Dim Arcana is an Italian duo. It was founded with the aim to give a voice to the people of medieval times ridden with plague and suffering, and to serve as a gateway for journeys to those times. This is the band's debut full-length and second release in total, the previous one being an EP entitled Yersinia.
The album opens up peacefully; some low-pitch droning ambient hums and waves in the background for seven minutes with, with some latin preaching and small sound-effects topping it here and there. Some rhythms pop up on occasion, but for most part the song relies on the vast droning blackness. What at first seemed peaceful is now oppressive. After the brief spoken bit "Introduzione," its eight-minute follower takes this oppression further. It relies on slightly heavier but still soft-edged ambient droning as well, but it has been given stronger rhythms and additional detail, such as some small but all the more eerie synth-sounds. The track also features male vocals spoken in Italian, which are present in almost all of the songs. The music paints the setting, the listener's imagination provides its events, and the spoken vocals deepen and explain them. Sadly I don't understand Italian, but those who do can read the lyrics from the booklet.
The whole album is based on vast, minimalistic drones with embedded small details to keep the listener's senses acute, along with the aforementioned vocals that tie the songs together - the end result is almost like a play with different scenarios. The song "Lux Obscura" brings out both the folk- and noise-elements in the duo in the form of some distorted horns and reeds. The following song takes these elements even further with its balancing between utter minimalism, noise-distortion, ethnic rhythms and reeds and ambient-organs. All the elements drift further apart and gain more time in the spotlight the further the album progresses; "La Vestale..." has both electric guitar-distortion and basic synth-loops, "Le Sue..." is an dark and slow-paced European folk-song with a brief electronic noise-attack, and the list goes on. One more I have to mention is "Promessa...": it's opening is driven by simplistic electro-loops of piano and cellos, but later it morphs into a manifestation of terror. Bold and ruthless analogue-synth abuse noise tied together to shrieks of torment and low growls appearing all of a sudden is a true shocker, or at least it was so for me.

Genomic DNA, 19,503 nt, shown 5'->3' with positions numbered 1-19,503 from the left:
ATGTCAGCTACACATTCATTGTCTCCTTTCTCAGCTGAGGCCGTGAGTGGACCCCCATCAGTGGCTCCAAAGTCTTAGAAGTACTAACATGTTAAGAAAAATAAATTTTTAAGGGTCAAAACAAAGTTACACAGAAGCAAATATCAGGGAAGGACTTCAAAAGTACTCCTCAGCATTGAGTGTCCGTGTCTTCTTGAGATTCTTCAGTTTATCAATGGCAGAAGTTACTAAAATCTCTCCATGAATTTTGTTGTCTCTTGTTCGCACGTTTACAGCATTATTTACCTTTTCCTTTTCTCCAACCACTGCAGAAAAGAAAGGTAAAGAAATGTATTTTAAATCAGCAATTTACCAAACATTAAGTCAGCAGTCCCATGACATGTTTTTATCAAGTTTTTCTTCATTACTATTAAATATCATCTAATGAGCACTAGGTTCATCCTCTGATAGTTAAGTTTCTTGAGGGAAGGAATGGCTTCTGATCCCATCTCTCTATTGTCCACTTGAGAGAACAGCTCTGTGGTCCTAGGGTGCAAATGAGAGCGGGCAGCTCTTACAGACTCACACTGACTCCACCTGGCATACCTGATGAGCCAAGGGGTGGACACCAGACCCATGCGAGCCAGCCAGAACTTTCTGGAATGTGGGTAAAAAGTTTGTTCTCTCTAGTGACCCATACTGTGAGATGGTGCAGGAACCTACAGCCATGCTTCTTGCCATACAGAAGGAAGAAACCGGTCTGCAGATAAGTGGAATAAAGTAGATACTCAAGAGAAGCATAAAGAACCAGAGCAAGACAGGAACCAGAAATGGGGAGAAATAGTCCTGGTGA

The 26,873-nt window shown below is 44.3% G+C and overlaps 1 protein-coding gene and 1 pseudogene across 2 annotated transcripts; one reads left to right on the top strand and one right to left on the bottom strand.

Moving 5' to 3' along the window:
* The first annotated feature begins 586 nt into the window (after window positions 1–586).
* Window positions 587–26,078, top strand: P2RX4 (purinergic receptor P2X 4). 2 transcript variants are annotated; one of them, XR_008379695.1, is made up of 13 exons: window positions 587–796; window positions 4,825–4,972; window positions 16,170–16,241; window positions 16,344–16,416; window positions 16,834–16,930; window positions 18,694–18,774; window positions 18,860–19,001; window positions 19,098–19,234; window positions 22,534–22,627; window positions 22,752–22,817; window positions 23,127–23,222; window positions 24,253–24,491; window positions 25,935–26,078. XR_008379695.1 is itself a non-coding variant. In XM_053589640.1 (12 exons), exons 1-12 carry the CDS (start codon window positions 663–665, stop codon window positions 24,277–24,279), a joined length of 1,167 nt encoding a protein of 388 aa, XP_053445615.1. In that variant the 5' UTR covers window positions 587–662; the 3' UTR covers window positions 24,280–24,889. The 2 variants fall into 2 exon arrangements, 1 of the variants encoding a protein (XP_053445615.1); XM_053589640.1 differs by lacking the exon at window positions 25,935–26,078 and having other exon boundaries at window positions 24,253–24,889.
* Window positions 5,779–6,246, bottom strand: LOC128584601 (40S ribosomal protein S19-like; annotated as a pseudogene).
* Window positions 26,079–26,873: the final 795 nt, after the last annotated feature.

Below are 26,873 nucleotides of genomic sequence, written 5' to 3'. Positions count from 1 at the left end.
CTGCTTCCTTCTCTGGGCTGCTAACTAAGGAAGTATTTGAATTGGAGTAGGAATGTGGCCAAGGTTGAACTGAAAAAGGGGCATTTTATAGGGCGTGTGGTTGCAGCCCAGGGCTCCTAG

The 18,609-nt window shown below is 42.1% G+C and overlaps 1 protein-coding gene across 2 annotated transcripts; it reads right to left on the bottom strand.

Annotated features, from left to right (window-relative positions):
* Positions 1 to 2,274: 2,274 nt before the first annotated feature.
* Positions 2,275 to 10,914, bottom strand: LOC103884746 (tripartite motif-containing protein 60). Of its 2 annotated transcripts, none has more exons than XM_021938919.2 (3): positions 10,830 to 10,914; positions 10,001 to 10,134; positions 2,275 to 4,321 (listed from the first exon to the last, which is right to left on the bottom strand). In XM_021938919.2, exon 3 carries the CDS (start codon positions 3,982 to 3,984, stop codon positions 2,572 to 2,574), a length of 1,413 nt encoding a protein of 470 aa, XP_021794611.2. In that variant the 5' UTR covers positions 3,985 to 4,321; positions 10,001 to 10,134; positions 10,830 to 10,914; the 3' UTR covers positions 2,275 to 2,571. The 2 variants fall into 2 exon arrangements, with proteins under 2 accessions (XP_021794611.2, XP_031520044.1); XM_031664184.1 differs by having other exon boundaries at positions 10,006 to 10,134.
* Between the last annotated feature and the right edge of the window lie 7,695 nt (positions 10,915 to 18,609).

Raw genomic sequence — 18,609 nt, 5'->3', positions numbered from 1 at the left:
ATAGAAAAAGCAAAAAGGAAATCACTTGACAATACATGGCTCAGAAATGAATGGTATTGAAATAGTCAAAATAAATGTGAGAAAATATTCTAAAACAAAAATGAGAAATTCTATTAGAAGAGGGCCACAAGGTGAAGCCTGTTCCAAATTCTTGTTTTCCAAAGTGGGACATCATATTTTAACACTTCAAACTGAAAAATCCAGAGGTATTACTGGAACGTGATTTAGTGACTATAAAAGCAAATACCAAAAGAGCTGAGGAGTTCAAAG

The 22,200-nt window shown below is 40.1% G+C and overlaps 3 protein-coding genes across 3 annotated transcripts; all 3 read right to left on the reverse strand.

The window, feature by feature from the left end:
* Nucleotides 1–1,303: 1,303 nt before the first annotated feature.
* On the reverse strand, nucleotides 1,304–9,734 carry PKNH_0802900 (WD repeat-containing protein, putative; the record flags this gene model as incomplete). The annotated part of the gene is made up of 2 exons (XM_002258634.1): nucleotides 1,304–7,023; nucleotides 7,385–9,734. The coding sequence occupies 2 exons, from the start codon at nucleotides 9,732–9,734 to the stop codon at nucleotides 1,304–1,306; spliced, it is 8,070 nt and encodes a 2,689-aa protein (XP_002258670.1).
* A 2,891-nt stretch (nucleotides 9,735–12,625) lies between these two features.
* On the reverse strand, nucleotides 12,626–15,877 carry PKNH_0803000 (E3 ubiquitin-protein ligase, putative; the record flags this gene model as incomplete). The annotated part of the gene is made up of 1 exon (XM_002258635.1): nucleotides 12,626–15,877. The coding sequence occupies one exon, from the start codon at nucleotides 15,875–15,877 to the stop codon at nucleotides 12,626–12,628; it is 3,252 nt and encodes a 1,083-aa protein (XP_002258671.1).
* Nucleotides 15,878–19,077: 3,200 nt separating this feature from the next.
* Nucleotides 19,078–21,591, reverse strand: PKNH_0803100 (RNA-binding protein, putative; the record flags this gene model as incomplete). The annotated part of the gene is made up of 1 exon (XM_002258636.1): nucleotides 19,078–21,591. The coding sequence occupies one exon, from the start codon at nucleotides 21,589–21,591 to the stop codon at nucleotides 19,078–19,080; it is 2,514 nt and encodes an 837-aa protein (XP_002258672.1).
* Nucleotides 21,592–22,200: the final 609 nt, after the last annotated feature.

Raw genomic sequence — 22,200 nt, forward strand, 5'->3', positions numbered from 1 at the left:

The album is truly a bold one, as the different elements are generally not mere "hints of x," but truly potent excerpts of those styles; be it either minimal dark ambient, noise or folk. All the more perplexing is the fact that for the most part these differences come together seamlessly. All the songs commend each other, even out their most extreme differences (such as the most plastic beats here and there) and create a flow from one scenery to another. This is an album you must concentrate on to enjoy it; the flow is what matters here, the switching balances in the dark and oppressing atmosphere. The most minimalistic moments cannot sustain if you are subjected to background noise, and the soundscapes won't reveal their subtle details unless you give them your attention. The sepia-shades and medieval imagery of the booklet further uphold the album's feel, and keep you from realizing you're listening to a product of modern times.
The album has a commendable flow and structure, and its play on dynamics and varying approaches to its themes help it retain its appeal. The only real downside comes with the noise- and electronic bits, as they have a less originality and character than the rest of the album, and thus stand out a bit in a negative way and give the atmospheres a cold slap on the face. They do give the album extra variation, but it's still something that could and should have been done better. This blending of modern and medieval approaches asks for an open mind and patience to focus on the album, but in the end the effort is rewarded.